UK defends 2012 security


Reports have suggested that the USA could send up to 1,000 of its own agents, including 500 from the FBI, to look after America’s contestants and diplomats at London 2012.

The restriction of the scope of anti-terrorism stop-and-search powers is claimed to be one of their reasons for concern.

National Olympic security co-ordinator Chris Allison, of the Metropolitan Police, said he believes Britain has everything needed to police the Games properly.

“The Games is a massive challenge, we mustn’t underestimate that, but I’m satisfied that we’ve got the skills and the expertise to make sure that they pass off and the focus is on what they should be, a fantastic sporting spectacle,” Allison told Sky News.

“I’ve been involved in Games planning since 2008 and whilst I’m not complacent and recognise there’s still quite a bit to do, I think we’re in a very good place at the current time.”


Asked whether the force had 12,000 officers to spare for the Games he said there would be 12,000 on peak days and about 9,000 of them in London, with officers from up and down the country helping out in a “joined-up policing and security operation”.

Along with the police force, another 10,000 to 15,000 security officials could also be deployed by firm G4S. The Ministry of Defence is also understood to be involved in security discussions.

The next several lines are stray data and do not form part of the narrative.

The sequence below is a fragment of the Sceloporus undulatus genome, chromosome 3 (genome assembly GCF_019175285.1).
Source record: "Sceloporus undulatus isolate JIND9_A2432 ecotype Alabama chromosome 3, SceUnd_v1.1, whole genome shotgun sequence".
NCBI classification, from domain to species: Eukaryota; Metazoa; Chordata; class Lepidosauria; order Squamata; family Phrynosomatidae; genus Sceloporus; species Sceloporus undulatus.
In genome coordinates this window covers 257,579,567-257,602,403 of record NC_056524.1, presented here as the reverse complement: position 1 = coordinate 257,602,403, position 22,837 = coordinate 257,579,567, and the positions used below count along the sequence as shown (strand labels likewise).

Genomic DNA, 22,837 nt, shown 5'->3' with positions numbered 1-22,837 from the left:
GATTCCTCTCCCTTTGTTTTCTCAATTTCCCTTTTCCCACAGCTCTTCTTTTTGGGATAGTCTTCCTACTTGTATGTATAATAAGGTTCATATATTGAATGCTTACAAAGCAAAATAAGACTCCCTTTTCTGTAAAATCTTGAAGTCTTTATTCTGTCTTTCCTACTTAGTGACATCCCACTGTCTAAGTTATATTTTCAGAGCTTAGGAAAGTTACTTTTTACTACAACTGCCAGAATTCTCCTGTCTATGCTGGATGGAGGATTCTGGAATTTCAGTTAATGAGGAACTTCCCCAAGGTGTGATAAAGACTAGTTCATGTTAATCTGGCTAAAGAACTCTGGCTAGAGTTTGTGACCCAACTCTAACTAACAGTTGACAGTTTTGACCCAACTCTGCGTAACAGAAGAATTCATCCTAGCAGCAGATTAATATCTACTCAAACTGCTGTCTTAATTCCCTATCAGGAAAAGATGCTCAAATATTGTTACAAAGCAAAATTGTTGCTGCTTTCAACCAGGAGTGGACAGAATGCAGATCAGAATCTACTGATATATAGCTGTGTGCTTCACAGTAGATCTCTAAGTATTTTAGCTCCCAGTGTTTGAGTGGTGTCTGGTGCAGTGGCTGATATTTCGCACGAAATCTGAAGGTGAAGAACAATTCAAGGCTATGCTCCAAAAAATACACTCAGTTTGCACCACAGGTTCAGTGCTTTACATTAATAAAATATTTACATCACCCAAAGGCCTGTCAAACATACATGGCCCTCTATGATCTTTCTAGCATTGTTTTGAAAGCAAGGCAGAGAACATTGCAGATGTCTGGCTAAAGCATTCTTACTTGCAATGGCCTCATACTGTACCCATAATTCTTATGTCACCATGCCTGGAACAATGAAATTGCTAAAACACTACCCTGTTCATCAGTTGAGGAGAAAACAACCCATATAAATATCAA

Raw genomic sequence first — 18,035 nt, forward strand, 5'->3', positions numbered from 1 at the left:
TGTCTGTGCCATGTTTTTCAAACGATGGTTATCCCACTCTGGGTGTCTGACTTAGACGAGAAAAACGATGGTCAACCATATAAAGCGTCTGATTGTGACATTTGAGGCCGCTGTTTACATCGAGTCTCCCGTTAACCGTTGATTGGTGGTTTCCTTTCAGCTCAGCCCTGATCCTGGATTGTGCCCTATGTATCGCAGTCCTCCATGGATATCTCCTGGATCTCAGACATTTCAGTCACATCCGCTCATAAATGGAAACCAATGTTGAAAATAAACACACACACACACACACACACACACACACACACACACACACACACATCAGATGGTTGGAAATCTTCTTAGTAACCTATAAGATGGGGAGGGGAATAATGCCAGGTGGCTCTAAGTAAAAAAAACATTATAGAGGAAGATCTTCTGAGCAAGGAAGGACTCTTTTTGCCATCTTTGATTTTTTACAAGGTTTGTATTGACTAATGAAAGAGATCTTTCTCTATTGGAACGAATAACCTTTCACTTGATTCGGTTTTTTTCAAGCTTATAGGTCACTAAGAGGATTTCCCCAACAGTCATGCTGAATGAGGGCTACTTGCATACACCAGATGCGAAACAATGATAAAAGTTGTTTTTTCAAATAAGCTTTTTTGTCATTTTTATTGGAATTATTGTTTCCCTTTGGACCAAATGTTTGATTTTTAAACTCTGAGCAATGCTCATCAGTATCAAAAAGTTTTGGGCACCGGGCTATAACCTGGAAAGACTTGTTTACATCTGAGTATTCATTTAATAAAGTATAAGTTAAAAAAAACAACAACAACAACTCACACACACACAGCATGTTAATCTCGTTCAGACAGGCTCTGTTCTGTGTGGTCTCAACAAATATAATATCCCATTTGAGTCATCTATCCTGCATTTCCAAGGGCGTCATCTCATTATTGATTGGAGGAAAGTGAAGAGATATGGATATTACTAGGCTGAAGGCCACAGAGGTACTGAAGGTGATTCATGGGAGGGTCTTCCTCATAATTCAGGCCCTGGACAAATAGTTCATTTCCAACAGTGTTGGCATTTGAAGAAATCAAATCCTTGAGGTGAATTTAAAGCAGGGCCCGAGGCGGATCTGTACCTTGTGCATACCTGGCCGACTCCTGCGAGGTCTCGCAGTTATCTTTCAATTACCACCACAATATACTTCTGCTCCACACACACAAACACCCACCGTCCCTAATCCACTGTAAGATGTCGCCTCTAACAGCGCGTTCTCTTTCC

A Home Office spokesman said: “Security planning is on track and funding has been protected. The Government is committed to delivering a safe and secure Games that London, the UK and the world can enjoy.

“The International Olympic Committee (IOC) undertake detailed inspections of security preparations and have full confidence in our plans. The UK has a strong and close working relationship with the US, who have expressed similar confidence.

“The Government, London 2012 Organising Committee (LOCOG) and G4S are working together to finalise the requirement for venue security and, as is common at major events in the UK, we will make the best and most appropriate use of all available resources.”

A Home Office source said it did “not recognise as true” suggestions there are concerns from the US. The US state department declined to comment, and the FBI was not available for comment.

Test events

London 2012 said the venues and competition schedule needed to be completed before they could finalise security plans.

A statement from the organising committee said: “Since winning the bid, a huge amount of collaborative work has been completed.

“We finalised the competition schedule, with 650 sporting sessions over 18 days, built and selected over 100 competition and non-competition venues, and designed the transport and accommodation plans.

“This all needed to be in place before the detailed security plans could be confirmed.

“Over the last year LOCOG has been working in close collaboration with government and the security agencies, whose role it is to determine all risk and mitigation aspects of security for the Games.”

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